The anime piracy site b9good, which had been running since 2008 – albeit under a different name – ended up being shut down by the Chinese authorities. This is because although this portal was Japanese, its servers were in this nation.
This is an important action by the Chinese government. But it didn’t just remove this illegal deposit of digital content. It also took legal action against four people involved.
China proceeded to act after a complaint issued by CODA (Content Distribution Overseas Association) against the site. This Japan-based organization searches for and investigates copyright infringing sites abroad.
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As revealed by this group, it is the first time that China has removed an anime piracy distribution website based on one of its requests. It is a very important step.
According to CODA, the b9good site was one of the largest sources of illegal Japanese animation content. The fact that it had an interface in Japanese meant that around 95% of its visitors were from the Land of the Rising Sun.
The first arrest in relation to the site was on February 14 in the city of Chongqing. The person responsible, a 33-year-old man, was released on bail. The other accused are also around 30 years old.
How much profit does an anime hacking site make?
The CODA vs. b9good case sheds a bit of light on the profits a website dedicated to piracy of anime and other content can make. According to this organization, from March 2021 to February 2023, it had more than 300 million accesses.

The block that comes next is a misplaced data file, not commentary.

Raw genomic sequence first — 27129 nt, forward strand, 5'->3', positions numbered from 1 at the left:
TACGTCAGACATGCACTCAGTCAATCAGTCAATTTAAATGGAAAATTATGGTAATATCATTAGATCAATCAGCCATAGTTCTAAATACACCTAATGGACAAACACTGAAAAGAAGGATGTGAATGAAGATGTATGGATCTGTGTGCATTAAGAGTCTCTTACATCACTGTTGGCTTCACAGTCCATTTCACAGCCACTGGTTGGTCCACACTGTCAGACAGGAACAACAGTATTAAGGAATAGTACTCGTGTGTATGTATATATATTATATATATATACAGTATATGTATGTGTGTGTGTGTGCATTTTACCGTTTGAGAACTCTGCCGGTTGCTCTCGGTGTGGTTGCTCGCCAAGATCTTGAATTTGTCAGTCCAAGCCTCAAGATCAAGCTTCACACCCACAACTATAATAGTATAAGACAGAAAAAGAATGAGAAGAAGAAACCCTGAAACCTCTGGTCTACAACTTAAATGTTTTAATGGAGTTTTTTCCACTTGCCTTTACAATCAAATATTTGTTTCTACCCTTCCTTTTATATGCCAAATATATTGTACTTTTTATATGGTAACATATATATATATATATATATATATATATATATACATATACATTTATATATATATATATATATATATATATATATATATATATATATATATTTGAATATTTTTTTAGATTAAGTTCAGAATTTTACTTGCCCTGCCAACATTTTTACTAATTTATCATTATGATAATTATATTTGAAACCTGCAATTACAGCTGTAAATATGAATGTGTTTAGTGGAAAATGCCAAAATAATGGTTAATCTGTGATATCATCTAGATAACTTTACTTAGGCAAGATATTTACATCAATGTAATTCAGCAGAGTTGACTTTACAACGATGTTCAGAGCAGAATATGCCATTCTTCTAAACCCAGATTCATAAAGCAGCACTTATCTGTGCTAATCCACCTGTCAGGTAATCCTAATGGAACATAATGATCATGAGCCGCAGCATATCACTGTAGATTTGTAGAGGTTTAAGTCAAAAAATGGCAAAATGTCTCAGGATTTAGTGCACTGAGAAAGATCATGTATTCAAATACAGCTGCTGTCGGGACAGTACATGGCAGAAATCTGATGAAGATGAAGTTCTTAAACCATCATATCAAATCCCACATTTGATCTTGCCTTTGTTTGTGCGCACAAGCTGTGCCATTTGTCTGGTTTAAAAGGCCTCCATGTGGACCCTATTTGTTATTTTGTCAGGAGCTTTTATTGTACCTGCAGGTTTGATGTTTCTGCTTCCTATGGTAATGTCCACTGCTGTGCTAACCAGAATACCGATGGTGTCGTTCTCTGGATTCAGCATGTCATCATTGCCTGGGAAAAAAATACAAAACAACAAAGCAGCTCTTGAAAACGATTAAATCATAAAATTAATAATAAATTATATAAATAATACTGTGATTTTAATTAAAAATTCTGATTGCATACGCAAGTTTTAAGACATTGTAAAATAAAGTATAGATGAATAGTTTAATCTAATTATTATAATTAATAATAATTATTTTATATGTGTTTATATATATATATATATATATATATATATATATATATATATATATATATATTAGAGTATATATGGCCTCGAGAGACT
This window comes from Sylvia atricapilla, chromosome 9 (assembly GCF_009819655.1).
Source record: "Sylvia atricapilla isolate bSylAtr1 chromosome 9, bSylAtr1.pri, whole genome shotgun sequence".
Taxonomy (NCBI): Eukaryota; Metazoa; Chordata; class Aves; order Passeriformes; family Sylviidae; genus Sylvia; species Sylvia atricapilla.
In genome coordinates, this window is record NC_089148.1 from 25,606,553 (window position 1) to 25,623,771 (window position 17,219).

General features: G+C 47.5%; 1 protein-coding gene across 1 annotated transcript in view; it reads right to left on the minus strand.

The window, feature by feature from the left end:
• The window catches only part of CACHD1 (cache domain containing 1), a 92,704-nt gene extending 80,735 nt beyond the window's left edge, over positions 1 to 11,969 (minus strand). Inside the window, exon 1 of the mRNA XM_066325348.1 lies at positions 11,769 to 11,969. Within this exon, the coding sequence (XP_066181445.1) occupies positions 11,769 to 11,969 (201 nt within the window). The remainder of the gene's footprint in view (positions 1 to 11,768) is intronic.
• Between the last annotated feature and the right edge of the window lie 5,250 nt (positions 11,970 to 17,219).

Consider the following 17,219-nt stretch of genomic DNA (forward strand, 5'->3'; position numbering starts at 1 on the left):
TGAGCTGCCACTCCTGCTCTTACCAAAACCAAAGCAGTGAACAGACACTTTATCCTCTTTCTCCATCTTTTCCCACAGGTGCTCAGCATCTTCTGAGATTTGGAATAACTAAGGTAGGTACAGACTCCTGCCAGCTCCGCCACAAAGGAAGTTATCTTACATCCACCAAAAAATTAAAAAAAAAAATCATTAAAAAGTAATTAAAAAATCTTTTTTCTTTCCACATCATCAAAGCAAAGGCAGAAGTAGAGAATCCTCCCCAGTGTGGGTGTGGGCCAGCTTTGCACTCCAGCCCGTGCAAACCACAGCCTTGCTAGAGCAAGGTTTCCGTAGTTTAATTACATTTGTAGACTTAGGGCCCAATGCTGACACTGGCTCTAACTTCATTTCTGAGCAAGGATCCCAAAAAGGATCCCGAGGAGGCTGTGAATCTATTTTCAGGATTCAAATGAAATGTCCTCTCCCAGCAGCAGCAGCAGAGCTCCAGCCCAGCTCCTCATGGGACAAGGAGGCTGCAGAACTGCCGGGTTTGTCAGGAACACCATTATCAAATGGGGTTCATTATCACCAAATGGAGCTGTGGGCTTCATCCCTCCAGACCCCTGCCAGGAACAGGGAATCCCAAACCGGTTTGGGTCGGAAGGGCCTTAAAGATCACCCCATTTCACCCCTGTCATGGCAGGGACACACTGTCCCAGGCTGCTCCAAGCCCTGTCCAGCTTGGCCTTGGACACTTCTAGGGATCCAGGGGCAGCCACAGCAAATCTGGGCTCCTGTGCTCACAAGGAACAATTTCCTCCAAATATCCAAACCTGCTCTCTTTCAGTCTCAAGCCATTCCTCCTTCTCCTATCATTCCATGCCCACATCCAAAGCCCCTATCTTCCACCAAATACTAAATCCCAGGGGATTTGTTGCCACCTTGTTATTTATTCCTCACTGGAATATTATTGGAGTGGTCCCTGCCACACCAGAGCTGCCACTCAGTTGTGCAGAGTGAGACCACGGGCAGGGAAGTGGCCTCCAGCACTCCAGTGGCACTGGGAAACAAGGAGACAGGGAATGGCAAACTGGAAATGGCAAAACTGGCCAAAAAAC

In that time the first person arrested obtained between 120 and 140 million yen. That is, between $16.74 to $19.53 million Mexican pesos. And the site started in 2008!
It’s just a sample of how much a site of this type pays and reveals the reason why they keep appearing on the Internet. Who is behind CODA? Well, several Japanese animation studios as well as television stations.
Those are the cases of TV Tokyo, NHK, Toei Animation and TOHO. All of them were the ones who issued their complaint to the Chinese authorities to close this site. TOHO indicates that it will continue with its actions against piracy.
With details from Japan Times. The videos in this note are part of CODA’s campaign against piracy.
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